You enter [the Uffizi in Florence]. . . and there you may look your fill upon the foulest, the vilest, the obscenest picture the world possesses—Titian's Venus . . . How should I describe her—just to see what a holy indignation I could stir up on the world, yet the world is willing to let its sons and its daughters and itself look at Titian's beast, but won't stand a description of it in words . . . Without any question it was painting for a bagno [public bath house] and it was probably refused because it was a trifle too strong. In truth, it is a trifle too strong for any place but a public art gallery.15 
Just as Twain felt that the Uffizi was contributing to moral decline by not adequately scrutinizing the content of the pictures, the prosecution lawyers felt that the Contemporary Arts Center falsely contextualized Mapplethorpe's photographs as "works of art" when they clearly were not. Whatever their status was inside of the museum, they were not art on the outside where, like Titian's Venus, they were "unspeakable" in their obscenity. It would be clear to the jury, Prouty hoped, that Mapplethorpe's photographs were more appropriate for the walls of a bath house (on Gay Street in New York City, that is) than for the walls of a museum in Cincinnati. To prove this, the prosecution brought in as "expert witnesses" members of the Cincinnati Vice Squad. After all, they knew what life on the dark side really was. 
    Don Ruberg (Police Officer):It is a picture of an individual, . . . bent over with what appears to be a bullwhip stuck in his anal area.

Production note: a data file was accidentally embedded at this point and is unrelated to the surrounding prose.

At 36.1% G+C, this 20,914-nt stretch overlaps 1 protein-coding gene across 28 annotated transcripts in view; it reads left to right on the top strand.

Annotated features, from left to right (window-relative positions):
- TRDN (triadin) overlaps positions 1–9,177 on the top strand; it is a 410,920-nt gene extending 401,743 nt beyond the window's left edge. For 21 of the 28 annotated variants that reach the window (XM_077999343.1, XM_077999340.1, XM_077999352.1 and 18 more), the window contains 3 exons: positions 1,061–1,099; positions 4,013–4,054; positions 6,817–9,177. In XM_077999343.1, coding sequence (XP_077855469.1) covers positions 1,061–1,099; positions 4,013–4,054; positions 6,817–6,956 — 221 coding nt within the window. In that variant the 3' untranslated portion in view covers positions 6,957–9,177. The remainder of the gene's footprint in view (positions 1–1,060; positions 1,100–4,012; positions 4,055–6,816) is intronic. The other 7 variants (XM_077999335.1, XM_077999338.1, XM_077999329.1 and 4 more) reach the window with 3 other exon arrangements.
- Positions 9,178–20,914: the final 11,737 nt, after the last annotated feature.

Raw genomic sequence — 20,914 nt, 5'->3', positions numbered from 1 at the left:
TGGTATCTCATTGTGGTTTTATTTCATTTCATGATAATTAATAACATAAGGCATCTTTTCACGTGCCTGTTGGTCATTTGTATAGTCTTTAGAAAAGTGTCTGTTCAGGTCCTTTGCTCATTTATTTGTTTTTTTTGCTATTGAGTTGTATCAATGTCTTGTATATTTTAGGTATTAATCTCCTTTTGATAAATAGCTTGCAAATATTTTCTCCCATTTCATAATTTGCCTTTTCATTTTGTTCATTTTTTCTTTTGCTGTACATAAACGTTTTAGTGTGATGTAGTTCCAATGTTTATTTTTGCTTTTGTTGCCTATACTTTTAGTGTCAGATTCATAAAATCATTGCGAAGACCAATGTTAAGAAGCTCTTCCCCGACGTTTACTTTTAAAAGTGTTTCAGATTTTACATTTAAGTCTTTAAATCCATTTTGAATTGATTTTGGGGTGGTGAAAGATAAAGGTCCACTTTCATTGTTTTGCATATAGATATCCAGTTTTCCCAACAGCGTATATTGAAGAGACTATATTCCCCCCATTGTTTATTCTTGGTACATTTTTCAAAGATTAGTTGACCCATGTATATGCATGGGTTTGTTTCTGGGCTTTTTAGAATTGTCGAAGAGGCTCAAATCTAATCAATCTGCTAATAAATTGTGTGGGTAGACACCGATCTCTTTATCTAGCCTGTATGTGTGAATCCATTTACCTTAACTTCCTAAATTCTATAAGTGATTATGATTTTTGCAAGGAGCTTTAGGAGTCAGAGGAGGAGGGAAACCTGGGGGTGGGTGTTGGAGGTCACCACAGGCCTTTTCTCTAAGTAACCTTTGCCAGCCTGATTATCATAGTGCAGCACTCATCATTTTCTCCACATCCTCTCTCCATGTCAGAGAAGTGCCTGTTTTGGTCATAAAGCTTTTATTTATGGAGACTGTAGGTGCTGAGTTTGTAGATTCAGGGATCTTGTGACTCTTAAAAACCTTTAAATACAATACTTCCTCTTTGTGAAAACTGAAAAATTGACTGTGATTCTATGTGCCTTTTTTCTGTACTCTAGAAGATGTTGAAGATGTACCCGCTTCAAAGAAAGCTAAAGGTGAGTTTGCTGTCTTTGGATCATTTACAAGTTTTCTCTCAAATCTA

Prouty:Have you ever heard of fisting?  

    Ruberg:It is a practice within the gay community where a fist is inserted . . . 

    Prouty:What is the purpose of this activity? Appendx 2 page break 63 | 64 

    Sirkin:Objection!Unless he is qualified as an expert . . . (laughter in the courtroom)16

To fight these challenges, the defense lawyers relied heavily on the testimony of the museum directors. It was the success of these directors in establishing their arguments that led to the speedy conclusion of the trial and the acquittal of Dennis Barrie. Martin Friedman (Director of the Walker Art Center, Minneapolis), Evan Hopkins Turner (Director of the Cleveland Museum of Art), John Walsh (director of the J. Paul Getty Museum in Malibu), and others persuasively argued that the photographs could not be discussed out of the context of an exhibition that was conceived as a retrospective of the artist's life work. They showed how curatorial decisions were made according to aesthetic and museum-professional reasons, which were tied neither to personal notions of obscenity nor to community politics. They discussed the role of the museum as an educative institution (as opposed to an island of permissiveness à la the Uffizi), and explained that the museum was not outside the boundaries of moral propriety and thus not a conspirator in social demise (à la the Cathedral of Autun). The museum directors also demonstrated that what could be seen in the negative as permissiveness should be seen in the positive as tolerance. Tolerance is a difficult issue to bring up in a legal proceeding, as it is not a legal matter. Unlike freedom of speech, it is not protected or defined by the Constitution, as it is assumed to be a matter of local custom. Nonetheless, museums have played an important role in expanding our notions of tolerance. We no longer spit at Expressionist paintings, and most of us think that Picasso was a good artist and are no longer shocked by his own graphic use of obscenities. Martin Friedman made just this point in his testimony before the court.